Changing the balance of China’s growth: moving the world onto a more sustainable footing

It has been argued by some that among the deeper causes of the current financial crisis are the enormous economic imbalances that have built up in the world, particularly that between the US and China, but also between the former and other East Asian countries, as well as some of the oil-producing countries of the Middle East. The large current account surpluses of these countries, and the corresponding large deficit of the US have as their corollary flows of capital from emerging markets to the rich world which, it is claimed have contributed to inflated asset-prices and fuelled the credit and housing bubbles which subsequently led to bust and the crisis in which we find ourselves. The economies of East Asia, particularly China, and also the Middle Eastern oil-exporters accumulated large foreign reserves, which were invested in large part in US Treasuries, which raised their prices and lowered their yields and the key long-term interest rate affecting the US economy. The monetary policy of the Federal Reserve from 2001 to 2005 has also been loose. This discouraged saving and promoted borrowing, which financed consumption and housing booms. These in turn sustained the growth of exports in the East and elsewhere, and hence the whole process.

The Economist magazine has also argued that economies in East Asia have become too dependant on export-led growth and with the end of the US-led boom, they need to rebalance their economies towards domestic demand and consumption, and somewhat away from exports. This rebalancing of the world economy may in turn help to prevent such a major crisis from occurring again, at least until the next bubble, which is bound to take on a different form.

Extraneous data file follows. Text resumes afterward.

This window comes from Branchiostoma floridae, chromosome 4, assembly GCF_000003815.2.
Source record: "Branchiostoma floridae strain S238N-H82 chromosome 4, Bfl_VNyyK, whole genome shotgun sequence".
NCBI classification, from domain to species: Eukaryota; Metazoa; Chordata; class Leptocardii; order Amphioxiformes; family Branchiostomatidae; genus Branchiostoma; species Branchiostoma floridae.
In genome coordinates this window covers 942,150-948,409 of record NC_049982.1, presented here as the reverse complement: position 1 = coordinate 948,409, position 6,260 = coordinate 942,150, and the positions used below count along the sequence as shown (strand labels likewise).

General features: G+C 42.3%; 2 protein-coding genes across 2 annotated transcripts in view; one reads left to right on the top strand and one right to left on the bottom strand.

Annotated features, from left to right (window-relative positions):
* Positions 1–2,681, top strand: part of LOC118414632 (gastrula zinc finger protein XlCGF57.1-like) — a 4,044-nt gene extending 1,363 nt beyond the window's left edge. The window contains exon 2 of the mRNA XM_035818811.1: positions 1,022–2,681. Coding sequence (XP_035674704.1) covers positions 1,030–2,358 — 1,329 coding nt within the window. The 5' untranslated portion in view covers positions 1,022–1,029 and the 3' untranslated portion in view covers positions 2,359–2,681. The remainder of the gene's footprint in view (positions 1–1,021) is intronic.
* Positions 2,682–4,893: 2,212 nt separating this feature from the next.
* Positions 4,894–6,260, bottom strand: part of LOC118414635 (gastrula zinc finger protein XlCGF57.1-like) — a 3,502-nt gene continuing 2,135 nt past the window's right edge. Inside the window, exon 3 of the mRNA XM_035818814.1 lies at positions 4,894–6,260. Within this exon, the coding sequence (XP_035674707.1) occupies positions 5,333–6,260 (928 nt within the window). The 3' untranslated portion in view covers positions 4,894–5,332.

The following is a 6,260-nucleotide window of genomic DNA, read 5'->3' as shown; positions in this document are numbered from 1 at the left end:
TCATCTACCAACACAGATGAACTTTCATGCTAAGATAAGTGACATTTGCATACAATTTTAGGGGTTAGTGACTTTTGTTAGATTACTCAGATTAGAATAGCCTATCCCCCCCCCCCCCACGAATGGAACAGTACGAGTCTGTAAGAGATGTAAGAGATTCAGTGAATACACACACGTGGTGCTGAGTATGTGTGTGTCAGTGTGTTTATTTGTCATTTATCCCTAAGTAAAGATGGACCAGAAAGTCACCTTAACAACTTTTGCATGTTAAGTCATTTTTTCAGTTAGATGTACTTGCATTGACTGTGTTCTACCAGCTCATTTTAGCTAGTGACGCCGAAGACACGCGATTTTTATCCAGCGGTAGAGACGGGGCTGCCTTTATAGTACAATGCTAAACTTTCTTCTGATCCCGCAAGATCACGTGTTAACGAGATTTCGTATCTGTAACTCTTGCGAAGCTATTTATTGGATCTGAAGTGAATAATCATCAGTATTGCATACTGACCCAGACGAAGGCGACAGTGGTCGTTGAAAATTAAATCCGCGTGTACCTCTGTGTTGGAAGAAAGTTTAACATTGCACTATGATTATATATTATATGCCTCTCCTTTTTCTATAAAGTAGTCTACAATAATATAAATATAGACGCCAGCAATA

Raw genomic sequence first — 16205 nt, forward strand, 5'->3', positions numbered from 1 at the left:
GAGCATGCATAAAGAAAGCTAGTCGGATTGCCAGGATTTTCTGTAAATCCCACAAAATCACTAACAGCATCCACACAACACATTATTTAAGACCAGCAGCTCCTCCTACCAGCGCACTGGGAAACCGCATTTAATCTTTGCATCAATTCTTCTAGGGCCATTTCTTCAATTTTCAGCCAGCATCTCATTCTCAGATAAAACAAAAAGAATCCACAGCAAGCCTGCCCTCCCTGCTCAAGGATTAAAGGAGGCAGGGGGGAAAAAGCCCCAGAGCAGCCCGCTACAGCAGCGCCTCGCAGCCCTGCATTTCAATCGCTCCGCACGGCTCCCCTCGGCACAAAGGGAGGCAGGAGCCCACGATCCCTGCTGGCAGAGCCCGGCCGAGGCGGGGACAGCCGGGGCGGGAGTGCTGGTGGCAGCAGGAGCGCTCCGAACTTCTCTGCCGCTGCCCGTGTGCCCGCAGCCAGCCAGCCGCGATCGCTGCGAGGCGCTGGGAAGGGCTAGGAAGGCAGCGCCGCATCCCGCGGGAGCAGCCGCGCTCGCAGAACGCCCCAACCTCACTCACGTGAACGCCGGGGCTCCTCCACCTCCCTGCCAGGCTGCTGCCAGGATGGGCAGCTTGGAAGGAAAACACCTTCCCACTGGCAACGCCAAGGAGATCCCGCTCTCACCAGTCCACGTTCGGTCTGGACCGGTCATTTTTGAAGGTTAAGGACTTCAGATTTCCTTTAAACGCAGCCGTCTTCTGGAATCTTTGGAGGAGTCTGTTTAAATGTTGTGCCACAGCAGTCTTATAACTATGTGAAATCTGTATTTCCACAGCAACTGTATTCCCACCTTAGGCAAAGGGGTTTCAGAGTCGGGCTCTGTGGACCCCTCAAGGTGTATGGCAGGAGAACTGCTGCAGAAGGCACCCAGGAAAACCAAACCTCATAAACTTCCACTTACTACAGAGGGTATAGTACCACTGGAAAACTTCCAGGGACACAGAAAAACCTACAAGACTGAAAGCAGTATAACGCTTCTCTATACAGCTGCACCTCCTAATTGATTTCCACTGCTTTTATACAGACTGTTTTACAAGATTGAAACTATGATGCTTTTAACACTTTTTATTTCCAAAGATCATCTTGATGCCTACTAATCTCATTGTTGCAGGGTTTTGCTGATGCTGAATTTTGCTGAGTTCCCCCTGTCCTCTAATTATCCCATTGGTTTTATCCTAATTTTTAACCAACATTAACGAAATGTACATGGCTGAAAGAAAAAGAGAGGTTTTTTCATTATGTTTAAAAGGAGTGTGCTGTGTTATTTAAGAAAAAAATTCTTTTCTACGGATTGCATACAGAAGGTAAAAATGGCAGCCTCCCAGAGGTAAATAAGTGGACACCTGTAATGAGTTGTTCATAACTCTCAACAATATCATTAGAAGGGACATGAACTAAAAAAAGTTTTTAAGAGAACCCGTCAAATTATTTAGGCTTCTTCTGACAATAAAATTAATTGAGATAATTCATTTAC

Despite all this, Alan Greenspan in his memoirs and Joseph Stiglitz in a recent book ‘Making Globalization Work‘, have argued that if East Asian, and maybe oil-exporting countries were to revalue their exchange rates, relative to the US dollar, all else being equal, they may well reduce their current account surpluses, but in the medium-term, some production would shift to lower cost countries whose exports would increase, particularly to the US, and simply replace the supply to those markets lost to the countries that had revalued. In other words, the current account deficit of the US is the fault of the US low saving rate, both by private households and by government. The running up of debt by the US is also partly caused by the dollars role as a reserve currency, and the structure of international finance and payments needs to be changed, according to Stiglitz. Greenspan admits that US debt levels are unsustainable, but predicts an orderly unwinding of imbalances thanks to his belief in the rational collective power of private agents. 

What is needed as well as a shift in relative currency values, which only redistribute purchasing power between countries and, other things being equal, do not raise global demand overall, is a change in saving propensities within countries, by households, firms and governments.

Returning to our central topic: that China needs to help rebalance the global economy by reducing its excess domestic savings as a counterpoint to the US and some other Western countries increasing theirs and thereby reduce the sum of global current account imbalances, there are policies on both the demand and supply-side that can help. China can allow its currency to appreciate although it has already done so to some degree. It can loosen fiscal policy, which it is also doing, and can allocate increased public expenditure to health, education and welfare, as well as in rural areas particularly. These would help to shift aggregate demand towards domestic consumption. Would China’s productive system be able to respond to such a shift? The latter is likely to be helped by structural policies, which help the development of agriculture on the one hand, helping rural incomes to rise, and the service sector on the other.

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